We have been working with Equate Scotland for a number of years and co-created a free course called Return to STEM, on the OU’s OpenLearn website. We encourage our STEM students to take part in all of the fantastic opportunities offered by Equate Scotland. In recent years, Equate Scotland conducted an independent review of our web and prospectus content and ran unconscious bias training sessions. Following their feedback on our marketing campaigns from a gender perspective, we developed new materials for those subject areas with a significant gender imbalance and these advertising campaigns are now running successfully.
What role can The Open University play to reduce the skills shortage?
The Open University is committed to providing upskilling opportunities for individuals and businesses across the whole of Scotland. Our huge range of learning opportunities mean that people can gain new skills alongside their other commitments, whatever they may be. From free short courses to full degrees, the OU has a study option that will suit everyone. Because of our open access policy, it doesn’t matter where you live or what qualifications you’ve got – if you want to gain new skills, the OU is here to help you.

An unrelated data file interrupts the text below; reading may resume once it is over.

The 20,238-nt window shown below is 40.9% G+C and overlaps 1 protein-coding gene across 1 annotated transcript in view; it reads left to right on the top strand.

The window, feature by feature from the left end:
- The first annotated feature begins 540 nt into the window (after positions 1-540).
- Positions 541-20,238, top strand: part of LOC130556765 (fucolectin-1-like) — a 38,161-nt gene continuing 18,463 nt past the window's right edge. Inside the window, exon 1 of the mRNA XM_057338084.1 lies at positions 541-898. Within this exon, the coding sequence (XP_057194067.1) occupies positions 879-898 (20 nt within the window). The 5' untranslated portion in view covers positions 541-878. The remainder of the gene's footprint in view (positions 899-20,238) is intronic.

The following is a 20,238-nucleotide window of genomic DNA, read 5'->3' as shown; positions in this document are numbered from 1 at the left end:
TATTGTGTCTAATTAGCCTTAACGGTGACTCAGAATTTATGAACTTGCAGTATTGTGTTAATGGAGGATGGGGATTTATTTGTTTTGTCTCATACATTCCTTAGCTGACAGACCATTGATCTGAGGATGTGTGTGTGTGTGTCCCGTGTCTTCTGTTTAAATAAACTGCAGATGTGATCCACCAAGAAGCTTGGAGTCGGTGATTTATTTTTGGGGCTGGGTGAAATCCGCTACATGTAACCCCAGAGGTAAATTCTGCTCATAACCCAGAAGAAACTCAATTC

Can microcredentials be one of the solutions to develop the skills we need in Scotland?
Microcredentials are a fantastic way for people in Scotland to gain the skills that our country needs to thrive. These short courses have been created to help people gain in-demand skills and academic credits in areas such as business, management, computing and sustainability. They’re a range of 10-week undergraduate courses and 12-week postgraduate courses. The social learning aspect of the courses means that learners from different locations and sectors can share ideas and learn from each other.